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The Rachel Maddow Show, Transcript 09/24/14

Guests: Mia Bloom, Dexter Filkins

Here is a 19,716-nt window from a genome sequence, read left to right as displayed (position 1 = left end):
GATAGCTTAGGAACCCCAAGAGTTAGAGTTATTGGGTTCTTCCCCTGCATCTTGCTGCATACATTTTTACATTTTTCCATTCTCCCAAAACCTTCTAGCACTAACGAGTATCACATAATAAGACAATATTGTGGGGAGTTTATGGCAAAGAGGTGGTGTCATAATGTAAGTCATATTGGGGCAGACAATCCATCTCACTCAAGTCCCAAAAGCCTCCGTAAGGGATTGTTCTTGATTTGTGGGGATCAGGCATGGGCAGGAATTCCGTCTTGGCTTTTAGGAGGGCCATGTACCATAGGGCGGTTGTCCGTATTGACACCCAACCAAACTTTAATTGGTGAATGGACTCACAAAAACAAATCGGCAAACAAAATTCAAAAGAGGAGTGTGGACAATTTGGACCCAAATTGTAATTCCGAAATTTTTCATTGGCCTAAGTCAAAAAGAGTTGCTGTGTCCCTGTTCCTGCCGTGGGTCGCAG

CHRIS HAYES, "ALL IN" HOST: I`m willing to bet it won`t feature a single bear. RACHEL MADDOW, MSNBC HOST: You can lord that over me all that you want. (CROSSTALK) HAYES: Television bear-free, everybody. MADDOW: Oh, oh, Mr. trash talk. We`ll have bears tomorrow and more, man. Thanks, Chris. And thanks to you at home for joining us this hour. Maybe we will have bears. Maybe you should stick around and see. President Obama chaired a meeting of the U.N. Security Council today. He personally chaired it. He asked the Security Council to pass a resolution, a legally binding resolution that would require all member countries to take domestic action to stop their own citizens from traveling abroad to support foreign terrorist organizations or from raising money for those groups or anything else that would give them material support. The U.N. Security Council was created after World War II. They first met in 1946. Since that first meeting, today was reportedly only the sixth occasion at which this many actual heads of state were sitting there around the horseshoe-shaped table in the rooms of the Security Council when they make a decision. Usually they send minions. Not today. There are 15 members of the Security Council -- 13 of the 15-member states actually said the head of their government today. The only two that didn`t were Russia and China. They sent their foreign ministers instead of their top political leader. And yes, that was meant to be catty and superior but only because international diplomacy really is just like high school and it always has been. But even with the Chinese and Russian mean girls flair for insult today, nobody there voted against this resolution from President Obama. President Obama personally made the ask for this thing and he got it. That success at the Security Council today followed President Obama`s other big moment this morning with his big speech on terrorism -- a major address from President Obama today in which we heard something new from him. He did talk about terrorism in some of the same ways that he has in the past, but he also went much further in terms of sounding very much like a president who is waging a war right now and not a war that he inherited from somebody else and he`s winding down, but rather a war that he has decided to engage in, in his own right. Listen to this. (BEGIN VIDEO CLIP) BARACK OBAMA, PRESIDENT OF THE UNITED STATES: Terrorism is not new. Speaking before this assembly, President Obama put it well. Terror is not a new weapon, he said. Throughout history, it has been used by those who could not prevail either by persuasion or example. I made it clear that America will not base our entire foreign policy on reacting to terrorism. But we reject any suggestion of a clash of civilizations. Belief in permanent religious war is the misguided refuge of extremists. We must take concrete steps to address the danger posed by religiously motivated fanatics. The terrorist group known as ISIL must be degraded and ultimately destroyed. This group has terrorized all who they come across in Iraq and Syria. Mothers, sisters, daughters have been subjected to rape as a weapon of war. Innocent children have been gunned down. Bodies have been dumped in mass graves. Religious minorities have been starved to death. And the most horrific crimes imaginable, innocent human beings have been beheaded with videos of the atrocities distributed to shock the conscience of the world. No God condones this terror. No grievance justifies these actions. There can be no reasoning, no negotiation with this brand of evil. The only language understood by killers like this is the language of force. So, the United States of America will work with a broad coalition to dismantle this network of death. Today, I asked the world to join in this effort. Those who have joined ISIL should leave the battlefield while they can. Those who continue to fight for a hateful cause will find they`re increasingly alone -- for we will not succumb to threats and we will demonstrate that the future belongs to those who build, not those who destroy. (END VIDEO CLIP) MADDOW: President Obama today making remarks different than anything I think he said in the past calling ISIS a network of death, with whom there can be no negotiation. He called them evil. He said the only language killers like this understand is the language of force. After that torrent from the president today, remarkably he then pivoted in his remarks and he devoted one of the final big sections of his speech to speaking, in his words, directly to young people across the Muslim world. The president said, "You come from a great tradition that stands for education, not ignorance, innovation, not destruction, the dignity of life not murder. Those who call you away from this path are betraying this tradition not defending it." President Obama speaking today at the U.N. Last spring, May 22nd, there was an attack on the streets of London that was absolutely unimaginable before it happened. Even once it did happen, it was still almost unimaginable. A young British man, young British soldier, 25 years old, an Afghanistan veteran, a drummer and ultimately an army recruiter in Britain, he was apparently randomly attacked on the streets of southeast London just outside the army barracks where he served. Two assailants began the attack by deliberately running the young man down in a car and then as he laid in the street they attacked him with multiple weapons apparently in an effort to cut off his head. (BEGIN VIDEO CLIP) BRIAN WILLIAMS, NBC NEWS: We have to go overseas to a thoroughly twisted and disturbing story out of London today. Fair warning, this is tough to look at especially when you realize what it is we`re looking at. A British soldier in plainclothes ambushed and killed on a city street while his barbaric attackers wait for police to come while they take -- allow people to take video while they vent their message about religion and politics and -- for reasons you`ll see, this is now being treated as an act of terrorism. We get our report tonight from NBC`s Michelle Kosinski in London. UNIDENTIFIED MALE: Move back, move back. MICHELLE KOSINSKI, NBC: In the middle of the day, in a busy working class neighborhood right next to an army barracks, near an elementary school, a seen of such raw violence few could believe it. UNIDENTIFIED MALE: The guy`s dead now. KOSINSKI: People here say a young man who NBC has confirmed was a British soldier wearing a charity Help for Heroes t-shirt was walking along the sidewalk when two men in a car apparently drove into him, then got out and started stabbing him with multiple large knives. UNIDENTIFIED MALE: They were hacking at the poor guy, chopping him, cutting him. KOSINSKI: Some eyewitnesses say the victim was decapitated in attack and that the two suspects then approached people in the horrified crowd. One made a long political statement, weapons still in his blood covered hands. UNIDENTIFIED MALE: We swear by the almighty Allah, we will never stop fighting you until you leave us alone. KOSINSKI: When police arrived, witnesses the men charged at officers who opened fire. Both were hit, now in hospitals. (END VIDEO CLIP) MADDOW: That was May of last year, a terrorist attack targeting a soldier in plainclothes, but he was apparently chosen at random on the streets of Britain. Both those attackers in that case after attacking him just waiting around for apparently what was up to 20 minutes before police arrived after the attack and they took advantage of that time while they were waiting around to make these political statements about the ideological terroristic motivations for what they did, standing there with knives in their hands covered in blood, making their statements. They made no effort to get away. Both of those attackers were arrested and convicted. They`re both serving life sentences in Britain. That was last May. Almost exactly one year later, one year and two days after that, May 24th of this year, a young Frenchman who had traveled with Syria and fought with ISIS in Syria, he found a way to return home to Europe. He went to Belgium, went to the Jewish museum in downtown Brussels and mounted his own low tech attack on behalf of the ISIS ideology. He killed four people at the Jewish museum and then calmly walked away. He was ultimately arrested six days later in Marseilles. Last week, in Australia, police in Australia launched the single biggest terrorism raid that`s ever happened in that country. A huge number of people involved in multiple cities across Australia. But ultimately, the plot they were trying to stop was very small scale. Not a 9/11-style spectacular attack, but an attack of the size of that attack on the streets of London, a Jewish museum shooting style attack. Watch. (BEGIN VIDEO CLIP) UNIDENTIFIED MALE: Good evening. It`s an attack that would terrify and horrify Australians. One that has no place in our country. But early this morning, police launched the biggest terror raids in the nation`s history. Thwarting a chilling plot to behead a member of the public in the heart of Sydney. We have reporters in key locations. Simon Boda begins our coverage. REPORTER: Before dawn, 800 police activated, their mission to stop a terrorist attack on our streets. Armed to the teeth, carrying search warrants, counterterrorism police hit 15 addresses across the city. Ten cars were searched. They were taking no chances. The targets allegedly presenting a clear and present danger. ACT. COMM. ANDREW COLVIN: Police believe this group had the intention and started to plan to carry out violent acts here in Australia. REPORTER: That violence, it`s alleged, involved random abductions and beheadings, demonstration killings. COLVIN: Very much about police disrupting the potential for violence against the Australian community at the earliest possible opportunity. (END VIDEO CLIP) MADDOW: That was last week in Australia, the largest terror raids in that country`s history. They said trying to head off, as it were, the efforts to mount some sort of demonstration killings inside that country. Again, that was last week in Australia. And then in the last 24 hours in Australia there was this. (BEGIN VIDEO CLIP) UNIDENTIFIED FEMALE: Our top story. The Acting Prime Minister Warren Truss has praised the bravery of two police officers injured after being attacked by a known terror suspect in Melbourne. The 18-year-old was shot dead with police, saying they had no option but to open fire. Meanwhile, police, political leaders and religious leaders are all calling for calm in the wake of the incident. REPORTER: An 18-year-old is dead after pulling a knife and stabbing two officers. UNIDENTIFIED MALE: Our men really had no choice other than to act in the way in which they did. REPORTER: Just after sunset, the teenager met with two counterterrorism task force members. Authorities say Newman Heider (ph) He had promoted the flag at the terrorist group Islamic State and had his passport canceled a week ago. The meeting began with a handshake between a federal officer and another Victoria police officer. But then a fight erupted, the teen produced a knife and lunged at the police, repeatedly stabbing the federal officer leaving him with life-threatening injuries. The known terror suspect then jabbed the Victoria police member in the forearm before the wounded policeman drew his gun and fired a single fatal shot. DENIS NAPTHINE, VICTORIA, AUSTRALIA: This is an incident resulting from the actions of one individual. It is not about faith. It`s not about ethnicity. It`s about the alleged behavior of an individual. And it`s important that our community continue to work together. It is critical that no particular group within the community is singled out or targeted. And it`s important that Victorians remain calm and go about their business in the usual manner. KEN LAY, VICTORIA, AUSTRALIA POLICE: I understand that this and the events of last week in Sydney will have made many people in our state feel deeply unsettled. It is absolutely natural to feel concern about what is happening. It`s a dynamic and challenging security environment we find ourselves in. Dealing with new threats that stand so aggressively and at odds with everything we value and we stand for. (END VIDEO CLIP) MADDOW: Local authorities and the national government in Australia urging Australians to remain calm in the face of that raid last week and then this shooting after this attack on police in the last 24 hours. The local press in Australia judging from headlines like these, they`re not particularly remaining calm about this. This is the "Age" newspaper in Australia reporting that the man who was shot after stabbing police officers, quote, "planned to behead them" and then drape their bodies in an ISIS flag. Within 24 hours of that incident today in Australia, while those international proceedings against terrorism were still under way at the United Nations, another terrorist group in Algeria released a video showing the beheading of a French civilian. The group that killed the French tourist and posted this video online today, they used to be part of al Qaeda in the Islamic Maghreb, one of the al Qaeda affiliate groups that`s pledged allegiance to Ayman al Zawahiri, the head of al Qaeda since Osama bin Laden died. Recently, though, really recently, last weekend, this group in Algeria that posted the video today, they changed their allegiance and they announced instead of Ayman al Zawahiri and al Qaeda central, they now consider themselves to be allied with ISIS, affiliated with ISIS, the group that the United States is now fighting in Iraq and Syria. ISIS put out an audio recording a few days ago calling for their supporters and sympathizers around the world to take action anywhere on earth where they can target civilians from any of the 40 or 50 countries who are joined with the U.S. in trying to fight ISIS in Iraq and Syria. That is, in fact, what happened today to end the life of a French tourist, a French hiker who had the misfortune to be kidnapped in Algeria just this past weekend. In Iraq and Syria, the al Qaeda-affiliated Khorasan group and ISIS, they are now learning how the U.S. fights groups like them. The Pentagon announced today more than a dozen new air strikes on ISIS in Syria, specifically, a dozen airstrikes targeting what the Pentagon describes as modular oil refineries, which they said ISIS was using to refine oil, in order to sell it, in order to get cash to finance their activities. The Belgians and the Dutch announced they`d be sending their own fighter jets to fight in Iraq if not in Syria. Army Chief of Staff Ray Odierno indicated today that in addition to the 1,600 Americans serving in Iraq right now to support those U.S. air raids, we might expect that a U.S. army headquarters group may also get called up as well. There hasn`t been a headquarters group stationed in Iraq since the U.S. war ended there in 2011, but apparently another headquarters unit may be getting ready to go. That would 100 to 500 more American soldiers. And we still do not know how long this campaign is going to go on or if the U.S. Congress will ever authorize it or what the ultimate effect will be on these terrorist groups or on the Syrian civil war or on the Syrian government, or on the Iraqi government or on global terrorism, but as those targeted groups in Iraq and Syria, they are learning what it feels like to face this U.S.-led international military effort against them. The rest of us civilians in the world are also learning what it means to face a terrorist group that does have international sympathizers. Enough that it`s attracted something like 15,000 foreigners to go to the hell that is Syria to fight with them. It`s asking for sympathizers around the world to now target us. To pick random civilians anywhere they can anywhere in the world as their way of fighting this war. So, we will see what these groups do on the battlefields of Iraq and Syria now that U.S. air strikes are adding to the mix of all the combat in Iraq and Syria, but these groups that the U.S. and all of our allies now are fighting there, they don`t see the battlefield as just Iraq and Syria. They see this as Battlefield Earth. They`re not the first to have done that. As the president said today terrorism is absolutely not a new thing, right? But what have we learned about fighting terrorism in the past? To help us build a defense against a group that wants and is now soliciting and is now starting to get lone wolf, low tech, one by one knife and gun attacks against random civilians all over the world? Joining us now is Mia Bloom. She`s a professor of security studies at the University of Massachusetts in Lowell. She studies terrorist groups and their tactics. Professor Bloom, thanks very much for being with us. MIA BLOOM, UNIVERSITY OF MASSACHUSETTS: Thanks so much for having me. MADDOW: So, do we have any good models for dealing with the threat of dispersed, intermittent, small scale globally inspired terrorism? Do we know anything about what works for countering those kinds of threats? BLOOM: We have at least ten years of lessons learned at the community policing level where police officers and, you know, all the agencies have coordinated their efforts to learn as much as possibly from the experiences of places like Minneapolis, Los Angeles, Boston, Chicago. What has worked and what hasn`t worked with regard to working with communities to prevent radicalization and recruitment from those communities. But what will end up happening is it will be impossible to ever control Lee Rigby, Woolwich kind of attack who there is an individual who engages in violence. We`re up able to do that in American schools, we`re unable to do that on American streets. So, whether it`s called terrorism or something else, at the individual level, that will always be difficult to control. MADDOW: So, from the perspective of these groups, when they decide that this is going to be their strategy, when they put out a call -- global sympathizers do this on your own, freelance and we`ll take credit for whatever you do and we hope that it will contribute to our overall terrorizing strategy in terms of us getting what we want, why does a group pick a strategy like this? What`s in it for them? And what can be done to make that less of an attractive strategy for them? BLOOM: One of the reasons this group is doing it is, in my opinion, is that it`s desperate. It`s trying to project power in such a way that it looks like it has a global reach when, in fact, ISIL or Da`aesh (ph), ISIS, whatever we`re calling it this week, really is located specifically in Syria and Iraq. Its ability to project power in places like Algeria with Jund al-Khalifa, which is the group that committed beheading today, is rare. Rarely are they able to go beyond Iraq and Syria. So, the ability toe inspire people in the United States, in Australia, in North America, it`s very limited, as well as the people who would be inspired wouldn`t have the training or the wherewithal and the know-how to really do significant damage. MADDOW: Do you think that the U.S. air strike campaign that`s being targeted at what they describe as ISIS headquarters facilities in Syria but also in Iraq, do you think that those overseas air strikes will have a knowable effect on the ability of them to carry out local attacks or to inspire local sympathizers around the world to carry out these attacks? BLOOM: I think that it`s already having a positive effect in the sense that ISIL is no longer able to hold territory like the Mosul dam. They`re losing their infrastructure control. They`re also losing hearts and minds in places like Raqqa. Two days ago, they had to cancel the smoking ban they had instituted because people in Syria like to smoke. And they`re losing hearts and minds, you know, widely. So, I think that the bombing campaigns, especially the fact that it`s coordinated with local actors, with, I think, the Jordanian air force is going to get involved, you have European air forces. You have the air forces of the combined Arab countries and the Arab league and the U.N., I think the fact is, ISIS is being increasingly isolated, which is a good thing. And the appeal will decrease especially as we have religious authorities across North America and Europe and across the world who have said that if you join ISIL, you are actually contravening Islam. These people do not represent Islam, and you will get no benefit from it. So, it`s a multi-pronged approach. MADDOW: Mia Bloom, professor of security studies at UMass Lowell, thanks very much for helping us understand this. Thanks very much. BLOOM: Thank you so much for having me. MADDOW: All right. Lots more ahead. We`ve got long-time war correspondent Dexter Filkins. He`s going to be joining us for the interview tonight. You will want to see that. Plus, our first ever RACHEL MADDOW SHOW deep dive into women`s magazines, which broke a lot of important news stories today. Stay with us. (COMMERCIAL BREAK) MADDOW: When it comes time to vote for the best news photo of 2014, I personally hope that this is at least in the running. This is a photo taken by a "Reuters" photographer this past February. It shows a Ukraine protester staring in absolute wonderment at a duck-footed toilet in a duck- footed bidet both of which appear to be partially gold. And that wood- paneled duck-themed bathroom one of the lavish touches left behind Ukraine`s president, Viktor Yanukovych, after he fled his country earlier this year. Here`s another really good one. This is an "A.P." photograph of a group of Ukrainians playing a pretend round of golf on Victor Yanukovych`s private golf course. Earlier this year after months of protests, Ukrainians managed to oust their president from power. Viktor Yanukovych fled the country. He fled to Russia, and when he did Ukrainians of all stripes descended on his lavish estate and discovered the life of luxury he`d been enjoying basically in secret, until just moments before they discovered his private petting zoo, his opulent dining rooms, the private church he had built himself. They also discovered troves and troves of documents. When Ukraine`s president took off, he tried to destroy all of his documents on his way out the door but there were a lot of them. He didn`t get rid of all of them. Enterprising protesters and journalists saved lots of those documents by, say, plucking them out of the reservoir at the estate he`d thrown them into. They dried them out, and scanned them, then posted them online for the world to see. Those documents have detailed among other things the immensely corrupt financial dealings of Ukraine`s now former president. When dictators are forced to plea, when they`re forced to leave in a hurry, you can often find kind of a treasure trove of material in what they`re forced to leave behind. Call it dictator detritus. Well, on February 27th, 1991, the United States declared victory in the First Gulf War. (BEGIN VIDEO CLIP) GEORGE H.W. BUSH, FORMER PRESIDENT: Kuwait is liberated. Iraq`s army is defeated. Our military objectives are met. Kuwait is once more in the hands of Kuwaitis in control of their own destiny. We share in their joy -- a joy tempered only by their compassion for their ordeal. (END VIDEO CLIP) MADDOW: The first Iraq war did not topple Saddam Hussein`s government, but it did leave his regime weakened at least for a time. Gave groups that Saddam tried to target and wipe out, the Kurds in the north of Iraq and the Shiites in the south, it gave them momentary space to try to strengthen themselves against Saddam`s surviving regime, to try to reclaim land from Saddam`s forces. And after the First Gulf War, at the urging of the Bush administration, the Kurdish forces in the north, which had long been oppressed by Saddam Hussein, they were able to reclaim some land that was taken by Saddam`s government. When they reclaimed that land, when Saddam forces left, Saddam forces left behind dictator detritus. They left behind evidence. They left behind government documents and videotapes and orders from the Saddam regime that showed an ethnic cleansing that had been conducted against the Kurds in the north, including documents relating to Saddam Hussein`s un-fall campaign, which was a systemic effort to wipe out the race of the Kurds in Iraq. It included the gas attacks against the Kurds in 1980s. About a year after the First Gulf War ended, the Kurds had who had gathered 30 tons of documents they said showed proof of ethnic cleansing by Saddam`s government, the Kurds agreed to turn all those documents and videotapes over to us. In order to assure that those documents would be preserved, the Kurds turned them over to the American military. The military working with secret rights groups and with the Senate Foreign Relations staff, they smuggled those 30 tons of documents and videotapes out of Iraq. That was March 1992, 30 tons of documents in total. And some of those documents were later used by the Justice Department, a now defunct DOJ office called the Regime Crimes Liaison Office, was set up to advise the Iraqi government about how to bring war crimes charges against Saddam Hussein. Some of those documents were used for that. That DOJ office relied heavily on those documents that America helped sneak out of Iraq in `92. These are some of those documents. Many of them now reside at the Human Rights archive at the University of Colorado at Boulder. Well, get this, next week a Kurdish delegation is going to travel to Colorado to receive a copy of that archive. Those documents that have been in American hands all this time for safe keeping for the first time since 1992, they will be back in Kurdish hands. And that history between Saddam Hussein and the Kurds, that`s now very, very relevant to world affair because, of course, parts of the Saddam Hussein regime are now back, back in the form of ISIS. The Sunni militant group that the U.S. is waging a war against in Iraq and Syria now, they are in part headed up by former high ranking generals from Saddam Hussein. And that fact helps explain the willingness of the Kurds to fight against ISIS in northern Iraq even as the Iraqi army has certainly melted away in parts of that country. To the extent that the U.S. strategy to defeat ISIS is going to succeed, it will largely depend on the Kurds, and their sort of legendary fighting force which is known as the Peshmerga. The U.S. strategy to defeat ISIS up to this point has been a strategy of airstrikes -- airstrikes in Iraq and starting this week in Syria. The strategy does not call for U.S. ground troops in Syria or in Iraq. So, the question has been what force on the ground is going to be able to secure any gains made by these air strikes? Who can capitalize on strikes like this? Well, west of the border in Syria, there`s this effort from the U.S. to create a hardened force of some kind. There can be neither the regime nor is. They want it to be a third group, right? That effort to arm and train Syrian rebels that hasn`t really started yet on any large scale. U.S. officials say it was just approved by Congress. It will be three months until that training even begins. So that mission has been authorized but is not operational. On the other side of the border, in Iraq, there is the Iraqi army which we`re trying to shore up again after spent eight or so years working on that. But there`s also the strategy of directly arming and funding and funding and shoving weapons into the hands of the Kurds. And the Kurds are a special case. They`re these legendary fighters and maybe they will have a big impact here. But there`s something to know about the Kurds and what they want -- that is not at all what we want. And that is key to try and figure out if America`s strategy here is going to work. "The New Yorker`s" Dexter Filkins has just returned from the region. He spent plenty of time on the ground with the Kurds. Dexter joins us next. (COMMERCIAL BREAK) MADDOW: Joining us tonight in New York for an interview is one of the world`s most accomplished war correspondents. He`s been covering the wars in Iraq and Afghanistan since 2001. He`s the author of the 2008 acclaimed book "The Forever War." He has just returned from Iraq where he spent time reporting on the ground there, particularly with the Kurds in northern Iraq. The group that`s going to be central to the U.S. strategy against ISIS there. Joining us now here in studio is "The New Yorker`s" Dexter Filkins. Dexter, great to see you. Thanks for being here. DEXTER FILKINS, THE NEW YORKER: Thank you, hi. MADDOW: So, it seems like the Kurds are absolutely crucial to the American idea of how success might happen against ISIS. FILKINS: Right. MADDOW: Do the Kurds see themselves strategically the same way that the U.S. government does? FILKINS: No. MADDOW: What`s their big idea? What`s their strategy? FILKINS: I think, you know, the U.S. wants the Kurds to fight ISIS, but they also want them to stay in Iraq. And the Kurds don`t want to stay in Iraq anymore, they want the leave. They`re pretty close. They`re sitting on an ocean of oil. They`re landlocked. So, the big problem is getting the oil out and getting it on tankers so they need another country to do that. But they`re heading for the exit. So, that -- there`s a lot of tension there in that relationship, but they need our help. MADDOW: So, as the U.S. is now really ramping up all this military - - and lots of countries ramping up military support to them because they want them as a bulwark against ISIS. FILKINS: Yes. MADDOW: The knock-on effect of that the same guns work just as well against the Iraqi army. FILKINS: Right. I mean, I think -- you know, the other thing to say about that is I think the Kurds are happy to fight ISIS if ISIS tries to come into Kurdistan. But I don`t see the Kurds going into the ISIS area. Because really what you are talking about, ISIS has had all of its success in Arab-speaking areas and the Kurds don`t want to go in there. And so, I think they`re happy to keep ISIS at bay, form their own country, but I think I`d be very surprised if they show any willingness at all to push into ISIS areas. MADDOW: If they are successful at defending their own territory and ISIS, therefore, doesn`t go there. FILKINS: Right. MADDOW: Does that hurt the overall dream of ISIS? Can they survive doing what they -- can their dream survive without also taking over Kurdish territory? It seems like they can. FILKINS: Yes, probably. I mean, you know, if there weren`t bombs now raining on them. MADDOW: Yes. FILKINS: Yes. I mean, I think the question is, will they? I think that when I was there as I was leaving, ISIS was getting pretty close to some of the oil fields around Kirkuk which is now a Kurdish City. And there was some concern that, you know, ISIS, which I think now is making $5 million or $6 million a day shipping oil, smuggling oil out, you know, they want to keep -- they want to keep expanding. And that`s like groups like this. They only really survive if they keep growing. And so I think it`s going to be a challenge for them or for ISIS. MADDOW: Are Americans in the way that our own government our own media is characterizing ISIS, are we essential mischaracterizing them as cavemen? Are we mis-underestimating them in a sense? Not to say that there`s anything to admire about them, but when you talk about them as barbarians, it`s hard to believe that they could manage refining oil in modular units, getting that oil to market and running governance in all these places that they`re holding. I mean, they`re a pretty layered, complex, sophisticated organization. FILKINS: I think those two things which is being a caveman and cutting somebody`s head off and running oil refineries, those things are not mutually exclusive. I mean, Abu Bakr al Baghdadi, the head of ISIS, has a PhD. So, it`s weird. You know, it`s really weird. I think the fighters at the bottom are -- a lot of them are pretty uneducated guys. But I think the thing to remember about ISIS is, this is the product of a society -- two societies, two states in total chaos, total anarchy. So, it`s kind of out of this, this thing has come together. And somebody described to me, they said, these are the guys that -- you know, ISIS is a direct outgrowth of al Qaeda in Iraq. And somebody said to me, these are the guys we didn`t kill. It`s combat Darwinism. But to answer your question, I think it`s really strange that you can get guys who are as brutal and savage and bloodthirsty as these guys but at the same time be as sophisticated as they are, but they are. MADDOW: And it`s so -- but for us reporting on this and politically for people describing it, accepting both barbarism and capacity is a hard thing to communicate but I think that`s where we`re at. Dexter Filkins, it`s really nice to see you. FILKINS: Thank you very much. MADDOW: And it`s really hard to report from these areas. So, you coming here after being there is very helpful. Thank you. All right. We`ll e right back. Stay with us. (COMMERCIAL BREAK) MADDOW: We had sort of a fierce but also fun debate in the RACHEL MADDOW SHOW newsroom today. We took a picture in the middle of it. Look, on the right side of your screen, that`s Corey Nassa (ph) standing there, our new executive producer. Sitting in front of him that`s Kelsey Desiderio (ph), trying to pitch Corey a solution to a vexing dilemma. They are trying to argue out what we can and cannot show on the cable TV machine tonight. What Kelsey is suggesting with her hand on a monitor is, how about if we cover up this part? If we cover up that much, would it be enough? The result of that RACHEL MADDOW SHOW newsroom are just ahead. Good news, turns out we can show it all. (COMMERCIAL BREAK) MADDOW: And now we come to the part of the RACHEL MADDOW SHOW that`s about women`s magazines. We`ve never had this part of the show before, not in six years on the air. But then this happened. Look, you should have put a vote on it. Save the date, November 4th. Four is Beyonce`s favorite number. This is from "Cosmopolitan" magazine, which is doing something called Cosmo votes this year. Cosmo is endorsing politicians in congressional, and Senate and gubernatorial elections every Tuesday between now and the election. They have never done something like this before. And, yes, all the most read articles at are still like six reasons you should sleep naked, should you stop shaving, waxing, whatevering down there, and uh -- anyway. Alongside all that though, Cosmo is not messing around with this politics thing. They`re doing a lot of coverage and they`re being quite aggressive on politicians that they thing are on the wrong side of issues that Cosmo thinks are likely to be of interest to young women voters. And this is not an insignificant thing, right? If young women voters defy history and decide to actually turn out in big numbers in the midterm elections this year even though they don`t in most years not to put too fine a vote on it, but if young women voters do turn out in November, Democrats will win the elections. And so behold, the first of two really significant politics stories that were broken today by a women`s magazine. This was "Cosmopolitan" magazine`s sexiest man`s center fold model in 1982. You probably recognize him. He was then a fashion model, but he went on to become a United States senator from Massachusetts for about five minutes before she was turfed out by Elizabeth Warren. Scott Brown has kept the modeling thing surprisingly central to his political campaigning over the years. When he was running against Elizabeth Warren, when the on Boston talk radio and said how unattractive he thought she was. He said, thank God she didn`t take her clothes off the way he had as a model. Scott Brown is now running for Senate again in New Hampshire, this time against Democratic Senator Jeanne Shaheen. And even though his old friends at "Cosmo" were friendly to his political career at first, they have now abandoned him. They`re endorsing Jeanne Shaheen to beat Scott Brown. Quote, "While we wish we could support the man who once posed nudes in our page, his policy positions just aren`t as solid as his abs were in the `80s. We support Jeanne Shaheen for Senate." They go on, "Scott Brown said he disapproved of cutting family planning funding but he also supported a bill to defund Planned Parenthood. When reporters tried to ask him about his views on contraceptive access, he literally hid in a bathroom to avoid answering the question." Quote, "Jean Shaheen doesn`t hide in the bathroom." And the Scott Brown hiding in the bathroom is for real. Scott Brown ran into a bathroom so he wouldn`t have to answer questions from a reporter for "The Guardian", who was asking about the Supreme Court ruling on contraception. Look, "I found Brown at a table at a restaurant. I introduced myself as a reporter and inquired if I could ask him questions. Brown smiled nervously and replied, `What do you want to ask me about?` `Hobby Lobby", I said. "I`m all set, we`re enjoying ourselves right now.` `But you`re standing for Senate. It`s routine for journalists to ask you questions and usually the candidates answer.` Scott Brown replied, `Not without notifying my office.` Scott Brown then stood up, walked to the back of the diner and took shelter in the bathroom. A campaign aide Jeremy, looked bewildered. He lingered beside me for a few moments, before politely excusing himself, `Nice to meet you`, and then he joined his boss in the bathroom." And that has led to "Cosmopolitan" magazine giving up on its former poster boy. I mean, literally, I think you were supposed to use him as a poster. And they instead are endorsing his opponent. Quote, "Scott Brown may have been Cosmopolitan`s sexiest man in 1982, but in 2014, we`re picking brains over brawn." And believe it or not, that is the first of two potentially big political stories broken by women`s magazines today. And the second one, which was not in "Cosmo" but a different women`s magazine, that is the single most talked about political story in the country today, particularly on the left. And that bombshell story is next. (COMMERCIAL BREAK) MADDOW: OK. If you want to talk about not just politics but about real power that really matters for the country in big ways over the longest periods of time of everything in Washington, it`s the Supreme Court. At least that`s the perspective of the biggest Democratic donors in the country. You hear it over and over again from Democratic bigwigs. They say what the donors care about more than anything is the Supreme Court. Apparently, if you`re a big Democratic fish, that issue if nothing else, that`s the reason you do everything you can to put a Democrat in the White House and make sure the Democrats have a majority in the Senate. Because, yes, the president nominates Supreme Court justices, but it`s the Senate that has to confirm them. The oldest justice on the court right now is the liberal hero Ruth Bader Ginsburg. She`s 81 years old. When Bill Clinton nominated her for the court in 1993, she was confirmed by the Senate 96-3. That wasn`t that long ago, but confirmation votes do not go like that anymore. If Ruth Bader Ginsburg steps down from the court while President Obama is still in office, it will be President Obama who chooses a nominee to succeed her. If she doesn`t step down while President is in office, there`s a possibility that the next president will choose her successor. And, of course, there`s a possibility the next president might be a Republican. And that very thing drives Democratic donors into a frenzy. Both in terms of their desire to see a Democrat elected president in 2016, but also their desire to see a Democratic majority hold on in the Senate, because even though justices used to be confirmed 96-3 like Ginsburg or Antonin Scalia, 98-0, votes like that don`t happen anymore. And there`s a real worry that if President Obama does have to make a nomination to the court in his last two years of being president, if Republicans are in control of the Senate, there`s a worry they won`t confirm anybody who President Obama nominates. Constitutional crisis? Sure. Totally possible? Absolutely. If you`re a glass half empty kind of pessimist about Democrats and Republicans and the trajectory of Washington right now. You know who not that kind of a pessimist? Justice Ginsberg, who has just done an amazing interview with "Elle" magazine, from which they just posted excerpts today. Check out this optimism. Question: "Do you think the pendulum might swing back in a more progressive direction on women`s rights in your lifetime?" Answer: "I think it will, when we have a more functioning Congress." And she believes that will happen in her lifetime. Question: "When it comes to abortion right, does the pendulum have to swing in a more conservative direction before it starts to swing back?" Answer: "No. I think it`s gotten about as conservative as it will get." See, that`s why she can do more push-ups than I can at twice my age, the optimism. But here`s the kicker. Question: "I`m not sure how to ask this, but a lot of people who admire and respect you wonder if you`ll resign while President Obama is in office?" Answer, "Who do you think President Obama could appoint at this very day, given the boundaries that we have? If I resign anytime this year, he would not successfully appoint anyone I would like to see on the court. The Senate Democrats took off the filibuster for lower federal court appointments, but it remains for this court. So, anybody who thinks that I -- that if I step down, that President Obama could appointed someone like me, they`re misguided." In other words, this seat is taken. Ruth Bader Ginsburg not going anymore is amazing optimism, it`s because she thinks that President Obama couldn`t get a nominee confirmed right now, because there aren`t Democrats in the Senate to beat an inevitable Republican filibuster of any truly progressive nominee. We`re on the eve of an election, after which we are virtually guaranteed to have even fewer Democrats in the Senate than we have right now. So, that road to confirmation for the next nominee is about to get harder, not easier after the 2014 elections. And then, after the 2016 elections, nobody has any idea what will happen to the Senate or the presidency, but Ruth Bader Ginsburg is a logic machine and she knows these things. And now that she`s explained that she`s holding off her retirement in order to strategize for another progressive making it into the court for her set, that means she must think that in 2016, not only is there going to be another Democrat president, but there will be Democrat elected with enough Democrats in the Senate to either beat a Republican filibuster or kill the filibuster altogether. Ruth Bader Ginsburg is an iron woman. I don`t know you, but I know enough to know that she could be you up now. And now, thanks to this remarkable new interview in "Elle" magazine, we know that she is more bullish on Democratic election prospects than anyone else in Washington right now. If she is right, progressives, rejoice. If she is not -- well, that is a big, big bet to lose. Now, it`s time for "THE LAST WORD WITH LAWRENCE O`DONNELL". Thanks for being with us tonight. Good evening, Lawrence. THIS IS A RUSH TRANSCRIPT. THIS COPY MAY NOT BE IN ITS FINAL FORM AND MAY BE UPDATED. END